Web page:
You’ve been diligently following a low oxalate diet and you keep getting stones. How can this be? It is a terrible place to be in: thinking you are doing everything “right” and still getting stone after stone. There must be more to the puzzle.
Low oxalate diets are not necessarily the most effective way to prevent kidney stones. Healthy eating for kidney stones is about a lot more than oxalate. In fact, I don’t even give many of my patients an oxalate food list! Healthy eating for stone prevention must be based on your individual urine risk factors. A low oxalate diet is only necessary if one of your risk factors is high urine oxalate.
Here are the most common mistakes I see people make with low oxalate diets.
1. You Don’t Have Oxalate Kidney Stones
This happens all the time. Unfortunately, people are often told to follow a low oxalate diet without even knowing what kind of kidney stones they have. About 80% of kidney stones are calcium oxalate, so sometimes doctors assume kidney stones are calcium oxalate. However, there are many different kinds of kidney stones including phosphate, uric acid, struvite and cystine. A study found that emergency rooms often given inappropriate nutrition advice for kidney stones. (1)
If you do not have oxalate kidney stones, following a low oxalate diet is not going to prevent more kidney stones.
2. You Don’t Have High Urine Oxalate
Even people who have oxalate kidney stones do not necessarily need to follow a low oxalate diet. Oxalate kidney stones can be caused by a variety of things. In fact, high urine calcium is the most common cause of oxalate kidney stones, not high urine oxalate. (1) Urine citrate, pH and other factors also play a role.
If you don’t have high levels of oxalate in your urine, cutting back how much oxalate you eat isn’t going to make much difference. Only a 24-hour urine test will be able to tell you and your doctor if you have high urine oxalate.
3. You Aren’t Drinking Enough Water
Drinking enough water is the most important part of kidney stone prevention. (1) No matter how healthy your diet is, if you are not drinking enough water, you may be at risk for kidney stones.
The American Urological Association recommends drinking enough fluid to make 2 1/2 liters of urine per day. (2) For most people, this means about 3 liters of fluid per day. Your goal might be more or less depending on your medical history and lifestyle factors. Ask your doctor or dietitian how much water is right for you.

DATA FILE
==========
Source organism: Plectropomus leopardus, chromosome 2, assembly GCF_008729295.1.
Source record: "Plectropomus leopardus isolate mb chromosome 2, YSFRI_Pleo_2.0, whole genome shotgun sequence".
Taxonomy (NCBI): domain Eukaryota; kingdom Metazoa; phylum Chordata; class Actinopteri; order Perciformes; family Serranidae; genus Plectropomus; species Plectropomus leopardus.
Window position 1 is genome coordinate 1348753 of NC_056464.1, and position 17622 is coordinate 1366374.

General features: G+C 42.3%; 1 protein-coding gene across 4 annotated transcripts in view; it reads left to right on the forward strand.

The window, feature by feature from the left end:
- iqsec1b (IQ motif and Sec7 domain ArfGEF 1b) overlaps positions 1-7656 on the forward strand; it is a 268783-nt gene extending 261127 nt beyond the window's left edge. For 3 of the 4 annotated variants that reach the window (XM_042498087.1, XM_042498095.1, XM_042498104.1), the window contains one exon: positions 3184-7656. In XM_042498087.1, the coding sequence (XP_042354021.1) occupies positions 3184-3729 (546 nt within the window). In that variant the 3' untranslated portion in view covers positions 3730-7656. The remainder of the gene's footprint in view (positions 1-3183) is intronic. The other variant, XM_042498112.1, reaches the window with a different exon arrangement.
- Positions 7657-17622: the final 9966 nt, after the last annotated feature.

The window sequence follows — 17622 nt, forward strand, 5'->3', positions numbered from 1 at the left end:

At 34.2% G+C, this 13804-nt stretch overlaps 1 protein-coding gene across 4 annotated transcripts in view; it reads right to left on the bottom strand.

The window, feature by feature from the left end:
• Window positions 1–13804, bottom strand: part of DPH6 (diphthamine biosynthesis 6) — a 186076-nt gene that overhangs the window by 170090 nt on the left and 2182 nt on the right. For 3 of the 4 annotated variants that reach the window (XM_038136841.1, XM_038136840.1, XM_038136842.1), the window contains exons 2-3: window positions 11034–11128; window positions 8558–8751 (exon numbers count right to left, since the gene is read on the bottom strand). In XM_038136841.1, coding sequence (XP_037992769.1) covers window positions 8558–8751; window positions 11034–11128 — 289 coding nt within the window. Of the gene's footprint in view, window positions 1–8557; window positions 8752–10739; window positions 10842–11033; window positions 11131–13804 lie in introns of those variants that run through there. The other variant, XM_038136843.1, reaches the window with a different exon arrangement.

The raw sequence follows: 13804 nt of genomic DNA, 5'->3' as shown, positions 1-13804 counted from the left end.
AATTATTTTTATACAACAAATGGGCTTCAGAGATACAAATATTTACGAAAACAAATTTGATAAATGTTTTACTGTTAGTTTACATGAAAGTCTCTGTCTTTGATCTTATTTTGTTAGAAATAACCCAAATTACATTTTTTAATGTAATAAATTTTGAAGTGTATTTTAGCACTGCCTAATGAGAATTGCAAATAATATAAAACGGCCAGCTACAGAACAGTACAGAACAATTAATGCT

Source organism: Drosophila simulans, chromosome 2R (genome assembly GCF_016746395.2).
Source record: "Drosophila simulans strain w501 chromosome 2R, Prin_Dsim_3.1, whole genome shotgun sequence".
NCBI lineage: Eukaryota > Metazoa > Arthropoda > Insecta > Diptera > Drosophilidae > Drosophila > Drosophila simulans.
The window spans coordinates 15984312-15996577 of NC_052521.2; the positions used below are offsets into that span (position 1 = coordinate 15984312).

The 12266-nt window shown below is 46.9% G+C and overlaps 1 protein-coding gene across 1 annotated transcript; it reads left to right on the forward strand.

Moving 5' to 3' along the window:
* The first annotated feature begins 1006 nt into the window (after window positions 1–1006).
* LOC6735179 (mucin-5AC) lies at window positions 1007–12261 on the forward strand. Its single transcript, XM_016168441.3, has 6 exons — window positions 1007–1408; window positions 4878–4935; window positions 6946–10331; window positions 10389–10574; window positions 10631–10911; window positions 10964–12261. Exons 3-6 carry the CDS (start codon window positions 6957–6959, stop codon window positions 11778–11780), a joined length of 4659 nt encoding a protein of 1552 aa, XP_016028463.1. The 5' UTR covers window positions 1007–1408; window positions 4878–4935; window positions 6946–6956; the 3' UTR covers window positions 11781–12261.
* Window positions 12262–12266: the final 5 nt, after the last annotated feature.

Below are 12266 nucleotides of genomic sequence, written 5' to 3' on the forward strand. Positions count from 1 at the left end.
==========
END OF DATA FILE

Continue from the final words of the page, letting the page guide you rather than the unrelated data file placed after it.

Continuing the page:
Getting in this much water is no easy task! Many of my patients have found that using a smart water bottle, like the Hidrate Spark* to be incredibly helpful to meet their fluid goals!
4. You Aren’t Eating Enough Fruits & Vegetables
Some people overdo the oxalate restriction and cut out too many fruits and vegetables. Contradictory oxalate food lists and websites spreading false, alarmist information about oxalate can scare people away from eating ANY healthy fruits and veggies. However, fruits and vegetables are non-negotiable for kidney stone prevention.
In every single study I’ve ever read, people who eat more fruits and vegetables are less likely to form kidney stones. (3) Although most fruits and vegetables do have a least a little oxalate, they also have all sorts of good things in them that can help prevent kidney stones. Citrate, potassium, magnesium and alkali are examples.(1) They are also a critical piece of a balanced meal. Without them, meals are usually too high in either protein or carbohydrate, which could contribute to stones as well.
A strict low oxalate diet of 50mg or less per day makes it very difficult to eat a variety of nutritious foods. And, may be doing more harm than good. For most people, simply avoiding foods very high in oxalate, along with eating enough calcium, is enough to bring urine oxalate down to safe levels.
Foods Very High in Oxalate
- Almonds & almond products
- Navy Beans
If taking these foods out of your diet doesn’t lower urine oxalate, I usually recommend 100mg of oxalate per day. However, your diet should be individualized to your 24-hour urine results.
5. You Aren’t Eating Enough Calcium
In a landmark study, people who ate enough calcium had a 50% reduced risk of kidney stones compared to people who limited calcium – both groups were following a low oxalate diet. (4)
Calcium is so important because it binds to oxalate in the intestine and reduces oxalate absorption. Eating enough calcium is a very effective way to reduce urine oxalate.
6. You Aren’t Paying Attention To What You DO Eat
Healthy eating is never about just staying away from one nutrient. It is always more important to pay attention to what you ARE eating.
Oxalate is only one (possible) piece of kidney stone nutrition. Eating too much protein, sodium and added sugar can all play a role too. (3)
7. You Are Taking Vitamin C Supplements
Oxalate in your food is only one source of oxalate in the body. Your liver can make oxalate from certain things including some proteins, fructose and vitamin C. Vitamin C is a big one. In fact, a study found that vitamin C was the biggest contributor to oxalate in urine! (4)
If you have high urine oxalate, stay away from all types of vitamin C supplements. Yes, cough drops included! Vitamin C that occurs naturally in food is not a concern. People who eat lots of fruit are less likely to have kidney stones.
8. Kidney Stones Weren’t Caused By Your Diet
Lastly, it is important to acknowledge the limitations of nutrition. Not all kidney stones are caused by what you eat. If diet is not the cause, changing it isn’t going to help prevent kidney stones. It is important to find a doctor who specializes in kidney stone prevention to figure out the cause of your kidney stones and determine if eating (or avoiding!) certain foods will help you stay stone free!